Monthly Archives: September 2019

Will impeachment focus slow USMCA? Key House Democrats say no; Grassley warns against

House Democrats working with the Trump administration on the U.S.-Mexico-Canada Agreement say a newly announced impeachment investigation into the president is unlikely to derail USMCA in Congress.


And the chairman of the Senate Finance Committee, Chuck Grassley (R-IA), warned Democrats against mixing the two issues.

“If Democrats use impeachment proceedings as a basis to not act on policy that will directly benefit Americans like the USMCA or lowering prescription drug prices, that would prove they’re more interested in politics and opposing the president at all costs than serving the American people,” he said in a statement. “For my part, I’ll continue focusing on the issues that affect the everyday lives of Iowans. I hope my Democrat colleagues return to doing the same for their constituents.”

Asked by Inside U.S. Trade on Tuesday whether impeachment could have an impact on the speaker’s approach to USMCA, Grassley said it was not “even worth” talking about.

“I think impeachment is very much overblown, particularly now that he’s going to release these transcripts,” Grassley said, referring to Trump’s announcement on Tuesday that he would make public a transcript of a phone conversation he had with the president of Ukraine that is at the heart of the impeachment probe.

House Speaker Nancy Pelosi (D-CA) on Tuesday announced the lower chamber would move forward with an official impeachment inquiry into President Trump’s conduct, including his request that the Ukrainian president investigate former Vice President Joe Biden and his son.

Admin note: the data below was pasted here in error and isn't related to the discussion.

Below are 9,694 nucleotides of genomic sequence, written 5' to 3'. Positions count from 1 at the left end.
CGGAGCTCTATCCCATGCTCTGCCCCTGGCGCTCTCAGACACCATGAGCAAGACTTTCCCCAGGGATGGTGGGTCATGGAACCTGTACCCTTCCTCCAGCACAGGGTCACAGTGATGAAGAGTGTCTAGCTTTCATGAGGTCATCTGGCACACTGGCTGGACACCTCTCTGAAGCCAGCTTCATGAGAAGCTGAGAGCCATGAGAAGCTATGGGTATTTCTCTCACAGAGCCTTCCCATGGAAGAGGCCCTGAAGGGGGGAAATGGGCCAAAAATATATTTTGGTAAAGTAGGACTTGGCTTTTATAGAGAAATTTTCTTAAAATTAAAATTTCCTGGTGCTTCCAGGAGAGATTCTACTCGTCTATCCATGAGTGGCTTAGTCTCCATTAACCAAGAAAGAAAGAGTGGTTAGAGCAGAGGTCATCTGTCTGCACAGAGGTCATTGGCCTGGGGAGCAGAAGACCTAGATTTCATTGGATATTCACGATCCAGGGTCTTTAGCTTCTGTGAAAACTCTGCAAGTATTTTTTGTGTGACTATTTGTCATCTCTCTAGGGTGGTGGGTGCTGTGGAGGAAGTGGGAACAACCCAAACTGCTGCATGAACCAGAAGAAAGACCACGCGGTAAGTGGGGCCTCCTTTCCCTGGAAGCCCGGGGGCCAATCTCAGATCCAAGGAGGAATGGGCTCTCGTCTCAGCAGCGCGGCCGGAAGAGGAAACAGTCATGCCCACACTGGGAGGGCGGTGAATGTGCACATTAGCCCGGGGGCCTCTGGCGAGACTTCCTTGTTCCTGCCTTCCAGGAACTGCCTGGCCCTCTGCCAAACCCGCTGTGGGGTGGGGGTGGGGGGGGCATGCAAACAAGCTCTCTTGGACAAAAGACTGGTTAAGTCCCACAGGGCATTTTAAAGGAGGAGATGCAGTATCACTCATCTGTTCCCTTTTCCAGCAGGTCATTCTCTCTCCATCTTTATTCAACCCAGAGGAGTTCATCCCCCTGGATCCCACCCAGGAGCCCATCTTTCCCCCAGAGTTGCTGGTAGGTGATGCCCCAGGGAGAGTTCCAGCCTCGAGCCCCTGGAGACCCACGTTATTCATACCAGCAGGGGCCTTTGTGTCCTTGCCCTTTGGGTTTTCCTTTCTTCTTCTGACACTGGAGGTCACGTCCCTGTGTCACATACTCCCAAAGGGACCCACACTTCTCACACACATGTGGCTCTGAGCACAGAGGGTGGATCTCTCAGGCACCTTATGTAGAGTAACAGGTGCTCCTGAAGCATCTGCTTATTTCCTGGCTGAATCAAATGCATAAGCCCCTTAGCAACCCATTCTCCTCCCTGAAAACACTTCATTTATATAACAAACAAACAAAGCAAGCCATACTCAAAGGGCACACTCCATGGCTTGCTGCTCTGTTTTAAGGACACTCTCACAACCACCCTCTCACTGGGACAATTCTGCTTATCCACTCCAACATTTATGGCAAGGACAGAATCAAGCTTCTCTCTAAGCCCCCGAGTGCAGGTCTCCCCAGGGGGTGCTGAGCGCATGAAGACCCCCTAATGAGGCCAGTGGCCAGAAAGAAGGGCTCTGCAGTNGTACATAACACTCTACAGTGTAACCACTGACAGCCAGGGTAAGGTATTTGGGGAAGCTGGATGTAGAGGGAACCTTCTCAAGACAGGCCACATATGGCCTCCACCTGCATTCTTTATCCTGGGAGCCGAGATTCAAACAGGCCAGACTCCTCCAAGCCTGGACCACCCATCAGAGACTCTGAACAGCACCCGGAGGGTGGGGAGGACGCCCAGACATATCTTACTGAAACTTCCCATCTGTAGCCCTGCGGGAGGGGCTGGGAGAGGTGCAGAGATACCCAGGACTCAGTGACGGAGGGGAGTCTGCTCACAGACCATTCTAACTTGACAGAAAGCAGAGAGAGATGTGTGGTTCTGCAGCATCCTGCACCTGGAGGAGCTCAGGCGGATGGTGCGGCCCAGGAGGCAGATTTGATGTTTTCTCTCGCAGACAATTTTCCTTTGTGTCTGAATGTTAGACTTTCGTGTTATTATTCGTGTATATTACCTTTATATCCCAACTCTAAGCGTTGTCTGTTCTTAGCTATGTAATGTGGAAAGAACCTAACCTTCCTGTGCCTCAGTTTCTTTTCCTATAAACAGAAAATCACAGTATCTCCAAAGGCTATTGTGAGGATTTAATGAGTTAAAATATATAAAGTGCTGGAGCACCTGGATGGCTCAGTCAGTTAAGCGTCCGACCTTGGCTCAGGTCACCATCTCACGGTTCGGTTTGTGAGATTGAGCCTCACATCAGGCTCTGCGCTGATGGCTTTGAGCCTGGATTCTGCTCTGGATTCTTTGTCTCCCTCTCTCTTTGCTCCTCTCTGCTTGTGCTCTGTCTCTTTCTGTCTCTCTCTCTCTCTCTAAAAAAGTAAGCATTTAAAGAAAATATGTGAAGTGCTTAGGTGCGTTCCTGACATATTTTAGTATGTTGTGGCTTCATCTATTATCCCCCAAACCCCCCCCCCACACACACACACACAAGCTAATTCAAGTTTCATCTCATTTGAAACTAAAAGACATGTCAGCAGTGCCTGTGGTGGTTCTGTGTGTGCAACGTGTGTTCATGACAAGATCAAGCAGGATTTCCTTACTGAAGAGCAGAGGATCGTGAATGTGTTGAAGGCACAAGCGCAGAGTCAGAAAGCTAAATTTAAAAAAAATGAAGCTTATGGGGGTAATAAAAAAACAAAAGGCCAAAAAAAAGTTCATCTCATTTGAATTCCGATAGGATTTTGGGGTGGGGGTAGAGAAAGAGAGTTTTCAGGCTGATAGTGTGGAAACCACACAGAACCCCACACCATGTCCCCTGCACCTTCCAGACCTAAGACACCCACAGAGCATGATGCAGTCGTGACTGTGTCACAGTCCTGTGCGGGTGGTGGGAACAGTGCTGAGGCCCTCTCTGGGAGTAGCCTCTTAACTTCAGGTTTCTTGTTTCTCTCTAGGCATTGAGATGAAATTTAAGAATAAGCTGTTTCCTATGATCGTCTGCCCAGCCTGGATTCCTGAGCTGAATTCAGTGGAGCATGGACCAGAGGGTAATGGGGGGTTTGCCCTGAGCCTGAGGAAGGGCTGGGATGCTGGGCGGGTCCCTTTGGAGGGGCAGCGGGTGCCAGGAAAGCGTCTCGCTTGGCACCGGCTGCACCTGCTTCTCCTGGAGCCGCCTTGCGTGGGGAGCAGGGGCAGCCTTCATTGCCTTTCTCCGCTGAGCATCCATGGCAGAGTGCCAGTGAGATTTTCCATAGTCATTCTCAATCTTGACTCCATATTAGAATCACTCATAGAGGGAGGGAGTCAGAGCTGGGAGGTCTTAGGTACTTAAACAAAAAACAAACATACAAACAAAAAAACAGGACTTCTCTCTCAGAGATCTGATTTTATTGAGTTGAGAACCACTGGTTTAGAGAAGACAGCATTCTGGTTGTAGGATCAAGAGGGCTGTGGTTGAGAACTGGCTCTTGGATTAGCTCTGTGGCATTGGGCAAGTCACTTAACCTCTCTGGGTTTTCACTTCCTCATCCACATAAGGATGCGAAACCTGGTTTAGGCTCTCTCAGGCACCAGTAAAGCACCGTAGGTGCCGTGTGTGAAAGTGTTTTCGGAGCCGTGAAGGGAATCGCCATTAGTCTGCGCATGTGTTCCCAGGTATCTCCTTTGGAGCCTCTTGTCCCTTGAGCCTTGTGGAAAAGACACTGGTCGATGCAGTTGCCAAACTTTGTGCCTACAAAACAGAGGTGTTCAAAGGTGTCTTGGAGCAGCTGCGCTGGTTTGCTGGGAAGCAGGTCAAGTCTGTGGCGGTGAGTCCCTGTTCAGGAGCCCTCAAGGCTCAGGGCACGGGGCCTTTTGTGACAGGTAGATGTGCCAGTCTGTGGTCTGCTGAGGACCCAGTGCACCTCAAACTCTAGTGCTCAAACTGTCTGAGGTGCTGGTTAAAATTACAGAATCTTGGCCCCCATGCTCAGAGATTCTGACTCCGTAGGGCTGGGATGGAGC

The announcement comes as a nine-member House working group assigned by Pelosi is ramping up talks with the administration about its lingering concerns with USMCA. Some members of the working group on Tuesday morning met with AFL-CIO President Richard Trumka to discuss a major issue for Democrats – the enforceability of the deal’s labor provisions. The working group is set to continue negotiations this week with U.S. Trade Representative Robert Lighthizer

House Ways & Means Committee Chairman Richard Neal (D-MA), the working group leader, told reporters after meeting Trumka on Tuesday the impeachment investigation was “up to the parties that are involved” and that he did not see “for the moment” why impeachment might derail ratification efforts.

Ways & Means trade subcommittee Chairman Earl Blummenauer (D-OR) said the impeachment investigation and USMCA ratification were “separate tracks.”

“Not a problem,” Blumenauer, who oversees USMCA biologics talks with the administration, told Inside U.S. Trade.

Rep. Jimmy Gomez (D-CA) echoed Blumenauer, saying the two were separate issues. Gomez is playing a lead role in the labor talks with USTR.